Like many other nineteenth-century women writers, including Fanny Fern (Sara Willis Parton), Sara Jane Clarke adopted a pseudonym, becoming Grace Greenwood, both in print and in her personal life. She wrote under both her given name and her pseudonym. In an 1846 issue of the Home Journal, The Wife’s Appeal, a poem by Sara J. Clarke, is published just above Tit-for-Tat, a story by Grace Greenwood.
When William Lloyd Garrison and Frederick Douglass lectured at New Brighton in August of 1847, they visited the Clarkes. Garrison wrote to his wife, Helen Benson Garrison, about this young poetess who long before the time of his visit had become interested in the anti-slavery movement. He considered her to be both handsome and interesting. Garrison and Douglass spent an hour with the family.
By October 1849, Greenwood was an assistant editor for Godey’s Lady’s Book. Godey fired her in 1850 after Southern subscribers objected to her letters published in the National Era, a Washington anti-slavery weekly. To avoid alienating readers, Godey avoided controversial political and religious issues. By 1850 she also supported of the women’s rights movement, and she lectured on various topics including prison reform.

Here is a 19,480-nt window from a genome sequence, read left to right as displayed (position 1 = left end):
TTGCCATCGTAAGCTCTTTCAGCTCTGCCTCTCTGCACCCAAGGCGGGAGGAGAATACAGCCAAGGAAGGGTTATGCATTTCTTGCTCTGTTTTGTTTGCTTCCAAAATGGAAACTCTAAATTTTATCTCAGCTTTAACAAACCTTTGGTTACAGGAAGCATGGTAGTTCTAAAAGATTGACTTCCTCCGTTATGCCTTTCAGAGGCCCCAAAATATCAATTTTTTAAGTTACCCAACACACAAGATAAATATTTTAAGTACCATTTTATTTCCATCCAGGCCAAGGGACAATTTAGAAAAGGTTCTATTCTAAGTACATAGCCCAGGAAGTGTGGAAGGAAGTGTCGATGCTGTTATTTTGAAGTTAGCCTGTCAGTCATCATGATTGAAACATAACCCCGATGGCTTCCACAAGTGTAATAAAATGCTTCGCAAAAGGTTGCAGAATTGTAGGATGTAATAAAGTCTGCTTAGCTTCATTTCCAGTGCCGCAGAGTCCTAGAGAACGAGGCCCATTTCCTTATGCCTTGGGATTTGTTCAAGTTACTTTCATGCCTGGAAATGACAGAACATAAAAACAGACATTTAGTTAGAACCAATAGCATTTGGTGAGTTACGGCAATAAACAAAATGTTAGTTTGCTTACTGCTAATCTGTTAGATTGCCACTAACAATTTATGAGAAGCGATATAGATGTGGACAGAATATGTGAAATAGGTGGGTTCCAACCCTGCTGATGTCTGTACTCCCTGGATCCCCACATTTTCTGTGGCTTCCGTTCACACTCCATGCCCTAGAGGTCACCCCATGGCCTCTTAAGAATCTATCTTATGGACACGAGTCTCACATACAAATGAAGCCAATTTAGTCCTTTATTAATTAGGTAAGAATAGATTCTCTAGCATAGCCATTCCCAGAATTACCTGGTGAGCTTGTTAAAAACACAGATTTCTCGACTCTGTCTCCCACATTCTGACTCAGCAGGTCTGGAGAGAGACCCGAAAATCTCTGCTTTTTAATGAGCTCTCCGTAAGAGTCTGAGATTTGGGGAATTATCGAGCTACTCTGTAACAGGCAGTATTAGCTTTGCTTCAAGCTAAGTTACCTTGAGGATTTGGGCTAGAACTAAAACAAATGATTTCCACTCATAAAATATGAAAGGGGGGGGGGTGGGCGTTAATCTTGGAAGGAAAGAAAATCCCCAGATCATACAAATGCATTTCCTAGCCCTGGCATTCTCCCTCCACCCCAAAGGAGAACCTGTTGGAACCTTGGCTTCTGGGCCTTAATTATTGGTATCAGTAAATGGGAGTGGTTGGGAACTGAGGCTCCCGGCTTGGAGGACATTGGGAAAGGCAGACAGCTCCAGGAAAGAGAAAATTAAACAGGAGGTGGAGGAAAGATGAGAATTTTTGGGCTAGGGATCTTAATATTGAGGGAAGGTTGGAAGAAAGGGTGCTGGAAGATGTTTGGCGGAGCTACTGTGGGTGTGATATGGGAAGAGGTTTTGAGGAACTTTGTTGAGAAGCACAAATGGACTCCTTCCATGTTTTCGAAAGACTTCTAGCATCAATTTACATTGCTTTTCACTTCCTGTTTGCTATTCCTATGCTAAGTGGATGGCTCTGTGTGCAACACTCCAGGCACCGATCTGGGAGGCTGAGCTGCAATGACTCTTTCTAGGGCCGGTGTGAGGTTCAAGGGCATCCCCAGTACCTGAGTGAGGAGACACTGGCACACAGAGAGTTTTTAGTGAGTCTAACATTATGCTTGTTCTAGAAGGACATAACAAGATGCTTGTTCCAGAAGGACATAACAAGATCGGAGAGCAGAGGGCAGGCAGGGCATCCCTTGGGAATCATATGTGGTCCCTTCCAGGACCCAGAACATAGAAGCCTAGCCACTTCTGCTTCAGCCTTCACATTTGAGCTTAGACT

After leaving Godey’s Greenwood moved to Washington, DC, where she worked for the National Era and the Philadelphia-based Saturday Evening Post. She initiated a series of “Washington Letters” in the latter paper which appeared regularly for the next fifty years.
At the National Era, she wrote columns, travel letters and articles, as well as copy editing the serialized original version of Harriet Beecher Stowe‘s Uncle Tom’s Cabin. Before Stowe’s abolitionist novel was published in book form, it appeared as a 40-week serial in the National Era, beginning with the June 5, 1851 issue.
Greenwood also began publishing her writings in book form: Greenwood Leaves, a collection of her magazine pieces (1850); and her first book for children, History of My Pets (1854). Her published collection Poems (1851) included passionate poetry and references to her intimate friendship with Anna Phillips, indicating an acceptance of intimate same sex friendships.